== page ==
Georgia teachers, school employees eagerly await COVID-19 vaccines

Teachers and school staff pushing to be next people to be vaccinated for COVID-19

ATLANTA — As Georgia continues to roll out the first doses of the Covid-19 vaccine, many teachers and school employees are preparing to get vaccinated ahead of the general population.

Right now, it’s still unclear when teachers and school employees will get the chance to get vaccinated, but according to the state’s latest plan, educational faculty and staff would be eligible to receive it during Phase 1-B, which will take place after frontline healthcare workers and employee and residents of long-term care facilities and nursing homes receive their doses. State health officials have already said that although there are no plans for a mandate, they’re doing their best to educate and encourage the public to get it when it becomes available.

The president of Georgia Association of Educators told WSB-TV Friday that they’re encouraging educators and staff members to get the vaccine at a time when many teachers are expressing their distrust with the leaders of the districts that employ them.

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“Educators across the state are distrustful of the numbers that are being published by their school districts,” said Lisa Morgan, who represents 25,000 educators and staff members across Georgia. “They do not believe the contact tracing is happening like it should, and they’re very concerned that the reported number of cases do not reflect what’s actually happening in the building.”

Morgan says without an approved vaccine for Children under 16, many teachers have told her that even if they get vaccinated, they still won’t feel safe teaching face-to-face until students get it too.

“We have educators who have retired rather than go back into a face-to-face setting,” she said. “Educators who can retire are making that decision to retire rather than risk their health. That means we’re losing some of the most experienced educators in our state.”

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Morgan added that she’s extremely concerned by the number of children testing positive throughout the state. On Friday, state health officials confirmed that since November 30, there have been 10,120 new positive cases involving children 0- 17 years old. Although, some scientists say early research shows that school aged children are not responsible for the surges, Morgan says the state should require all school districts to operate under the same guidelines.

“Everybody needs to be wearing a mask from the time they get on the bus in the morning until the school day is finished and they’re back at home with family, " she added.

WSB-TV reached out to several school districts across Metro Atlanta, including Marietta City Schools, where Superintendent Grant Rivera and his staff have taken extra precautionary measures to keep the spread of COVID in their schools at a minimum.

“Since September, we did a gradual return to school where offered our students in person learning, as well as, full time virtual learning, “he said. “Right now, K-8 , we are 65 %-70% in person.  At high school, we’re closer to 45%-50% in person.”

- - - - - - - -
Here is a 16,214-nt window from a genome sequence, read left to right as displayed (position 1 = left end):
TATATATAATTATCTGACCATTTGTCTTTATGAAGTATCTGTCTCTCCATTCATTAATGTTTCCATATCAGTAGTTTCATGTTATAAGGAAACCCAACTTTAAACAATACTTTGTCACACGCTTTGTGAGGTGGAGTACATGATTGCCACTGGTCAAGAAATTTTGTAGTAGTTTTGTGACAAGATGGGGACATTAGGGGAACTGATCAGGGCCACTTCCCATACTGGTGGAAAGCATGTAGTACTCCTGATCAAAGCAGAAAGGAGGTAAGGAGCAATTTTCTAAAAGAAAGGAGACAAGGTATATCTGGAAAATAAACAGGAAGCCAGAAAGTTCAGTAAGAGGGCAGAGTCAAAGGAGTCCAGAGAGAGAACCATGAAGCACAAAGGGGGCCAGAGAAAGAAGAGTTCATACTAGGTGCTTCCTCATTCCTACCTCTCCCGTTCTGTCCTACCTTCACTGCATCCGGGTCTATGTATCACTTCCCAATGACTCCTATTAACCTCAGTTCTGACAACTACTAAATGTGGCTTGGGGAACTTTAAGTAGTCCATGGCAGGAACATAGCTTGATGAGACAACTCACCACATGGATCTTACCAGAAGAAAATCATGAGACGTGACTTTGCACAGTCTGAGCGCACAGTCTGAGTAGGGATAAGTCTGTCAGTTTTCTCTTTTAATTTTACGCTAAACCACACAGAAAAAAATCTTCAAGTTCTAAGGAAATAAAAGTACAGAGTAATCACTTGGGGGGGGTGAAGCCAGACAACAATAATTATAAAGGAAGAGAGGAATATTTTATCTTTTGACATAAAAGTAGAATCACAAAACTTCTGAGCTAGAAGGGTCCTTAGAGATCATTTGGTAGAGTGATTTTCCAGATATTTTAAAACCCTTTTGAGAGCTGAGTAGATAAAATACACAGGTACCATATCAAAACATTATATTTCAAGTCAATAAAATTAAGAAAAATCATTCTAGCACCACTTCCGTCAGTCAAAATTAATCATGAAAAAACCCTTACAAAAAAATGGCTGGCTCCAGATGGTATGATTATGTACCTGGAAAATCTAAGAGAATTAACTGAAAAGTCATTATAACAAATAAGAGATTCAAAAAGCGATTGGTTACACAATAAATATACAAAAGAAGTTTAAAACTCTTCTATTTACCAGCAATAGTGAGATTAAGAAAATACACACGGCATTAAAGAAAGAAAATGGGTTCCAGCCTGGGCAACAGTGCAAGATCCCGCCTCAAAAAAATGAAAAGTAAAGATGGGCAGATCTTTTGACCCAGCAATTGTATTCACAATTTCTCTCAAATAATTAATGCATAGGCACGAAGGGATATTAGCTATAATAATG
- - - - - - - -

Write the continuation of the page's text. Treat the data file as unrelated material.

While Marietta City Schools has issued a mask mandate, Rivera says there are no plans for a vaccine mandate.

“I’m not at a place where we are going to require educators to get a vaccine,” he said. “I don’t believe it’s my place, as superintendent, to tell someone what to do with their bodies. Our approach is really just to make sure that our educators know, our staff all 1,300 of them, know when the vaccine is available to them and where they can get it.”

Rivera says Marietta City Schools is working to find a partnership with local public health and possibly offering the vaccine to teachers and staff on campus in order to make it more accessible.

Here is how some of the other school districts in Metro Atlanta are addressing the vaccine when it comes to their employees:

Atlanta Public Schools:

“The safety and well-being of our students and staff is paramount to Atlanta Public Schools. To that end, as the COVID-19 vaccine becomes available, we will follow the directives and procedures the state and county health departments establish for essential workers and for those individuals working in schools. "

Clayton County Public Schools:

“The COVID 19 vaccine is not required. it is an individual decision. The district supports and encourage staff and the community to consider the vaccine. The district will continue to use statistical data related to COVID-19 as supplied by state and local health officials, national and state mandates as issued by governmental officials and any guidance as shared by the CDC to determine decisions. We will also continue to conduct surveys to gauge stakeholder opinion. We are working with the Clayton County Health District to determine how the vaccine will be administered and the dosage available.”

Fulton County Schools

“We will continue to monitor news or information from health professionals on the status of approval of a vaccine for staff and students. If the state requires a vaccine, we will follow guidance from public health and develop processes to accommodate the mandate”

Cobb County Schools:

“As we have with all COVID-19 decisions, our partnership with local and state public health officials continues to drive our decisions. To date, specifics related to vaccinations have not been made available to school districts and we will wait to make informed decisions instead of speculating.”